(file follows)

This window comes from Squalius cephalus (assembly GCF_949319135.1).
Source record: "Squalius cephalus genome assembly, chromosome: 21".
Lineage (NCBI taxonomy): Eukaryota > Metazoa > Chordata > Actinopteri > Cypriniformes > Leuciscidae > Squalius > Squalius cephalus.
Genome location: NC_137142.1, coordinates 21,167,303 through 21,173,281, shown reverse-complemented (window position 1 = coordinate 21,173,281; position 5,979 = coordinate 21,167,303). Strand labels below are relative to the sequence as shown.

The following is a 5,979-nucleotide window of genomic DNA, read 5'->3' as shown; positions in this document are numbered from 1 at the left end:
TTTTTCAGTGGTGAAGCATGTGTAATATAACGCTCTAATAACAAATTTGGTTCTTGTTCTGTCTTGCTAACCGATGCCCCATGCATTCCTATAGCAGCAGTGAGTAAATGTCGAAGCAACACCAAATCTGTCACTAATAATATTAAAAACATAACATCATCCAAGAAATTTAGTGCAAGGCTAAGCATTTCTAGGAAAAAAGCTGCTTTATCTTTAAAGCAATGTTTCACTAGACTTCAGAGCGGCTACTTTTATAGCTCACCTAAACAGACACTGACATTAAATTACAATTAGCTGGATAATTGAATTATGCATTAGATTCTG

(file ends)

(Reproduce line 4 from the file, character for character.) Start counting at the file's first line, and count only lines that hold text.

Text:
Genome location: NC_137142.1, coordinates 21,167,303 through 21,173,281, shown reverse-complemented (window position 1 = coordinate 21,173,281; position 5,979 = coordinate 21,167,303). Strand labels below are relative to the sequence as shown.